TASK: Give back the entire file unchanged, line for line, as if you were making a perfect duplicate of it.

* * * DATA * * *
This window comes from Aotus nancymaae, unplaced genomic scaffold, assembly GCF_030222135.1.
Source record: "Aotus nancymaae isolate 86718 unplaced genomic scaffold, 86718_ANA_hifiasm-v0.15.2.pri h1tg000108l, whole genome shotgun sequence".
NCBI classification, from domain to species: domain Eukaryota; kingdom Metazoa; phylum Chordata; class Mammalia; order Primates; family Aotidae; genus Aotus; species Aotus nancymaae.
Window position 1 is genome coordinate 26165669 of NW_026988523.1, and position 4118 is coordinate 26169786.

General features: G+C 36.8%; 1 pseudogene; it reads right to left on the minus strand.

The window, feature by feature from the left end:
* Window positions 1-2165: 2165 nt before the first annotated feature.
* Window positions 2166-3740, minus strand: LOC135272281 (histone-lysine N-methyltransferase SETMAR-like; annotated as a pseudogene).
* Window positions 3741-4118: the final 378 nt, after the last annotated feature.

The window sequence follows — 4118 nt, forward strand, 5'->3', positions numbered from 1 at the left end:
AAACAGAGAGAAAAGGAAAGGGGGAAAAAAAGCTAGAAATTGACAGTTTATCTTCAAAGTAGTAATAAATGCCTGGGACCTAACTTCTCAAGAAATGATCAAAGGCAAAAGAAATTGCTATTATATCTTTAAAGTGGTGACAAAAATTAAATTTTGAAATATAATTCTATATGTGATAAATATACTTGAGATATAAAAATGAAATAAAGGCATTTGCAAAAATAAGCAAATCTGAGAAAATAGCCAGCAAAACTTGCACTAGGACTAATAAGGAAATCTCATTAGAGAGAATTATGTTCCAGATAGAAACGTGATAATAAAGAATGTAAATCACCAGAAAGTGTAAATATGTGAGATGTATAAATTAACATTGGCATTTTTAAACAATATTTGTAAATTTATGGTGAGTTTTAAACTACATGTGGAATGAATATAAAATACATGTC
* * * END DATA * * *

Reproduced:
This window comes from Aotus nancymaae, unplaced genomic scaffold, assembly GCF_030222135.1.
Source record: "Aotus nancymaae isolate 86718 unplaced genomic scaffold, 86718_ANA_hifiasm-v0.15.2.pri h1tg000108l, whole genome shotgun sequence".
NCBI classification, from domain to species: domain Eukaryota; kingdom Metazoa; phylum Chordata; class Mammalia; order Primates; family Aotidae; genus Aotus; species Aotus nancymaae.
Window position 1 is genome coordinate 26165669 of NW_026988523.1, and position 4118 is coordinate 26169786.

General features: G+C 36.8%; 1 pseudogene; it reads right to left on the minus strand.

The window, feature by feature from the left end:
* Window positions 1-2165: 2165 nt before the first annotated feature.
* Window positions 2166-3740, minus strand: LOC135272281 (histone-lysine N-methyltransferase SETMAR-like; annotated as a pseudogene).
* Window positions 3741-4118: the final 378 nt, after the last annotated feature.

The window sequence follows — 4118 nt, forward strand, 5'->3', positions numbered from 1 at the left end:
AAACAGAGAGAAAAGGAAAGGGGGAAAAAAAGCTAGAAATTGACAGTTTATCTTCAAAGTAGTAATAAATGCCTGGGACCTAACTTCTCAAGAAATGATCAAAGGCAAAAGAAATTGCTATTATATCTTTAAAGTGGTGACAAAAATTAAATTTTGAAATATAATTCTATATGTGATAAATATACTTGAGATATAAAAATGAAATAAAGGCATTTGCAAAAATAAGCAAATCTGAGAAAATAGCCAGCAAAACTTGCACTAGGACTAATAAGGAAATCTCATTAGAGAGAATTATGTTCCAGATAGAAACGTGATAATAAAGAATGTAAATCACCAGAAAGTGTAAATATGTGAGATGTATAAATTAACATTGGCATTTTTAAACAATATTTGTAAATTTATGGTGAGTTTTAAACTACATGTGGAATGAATATAAAATACATGTC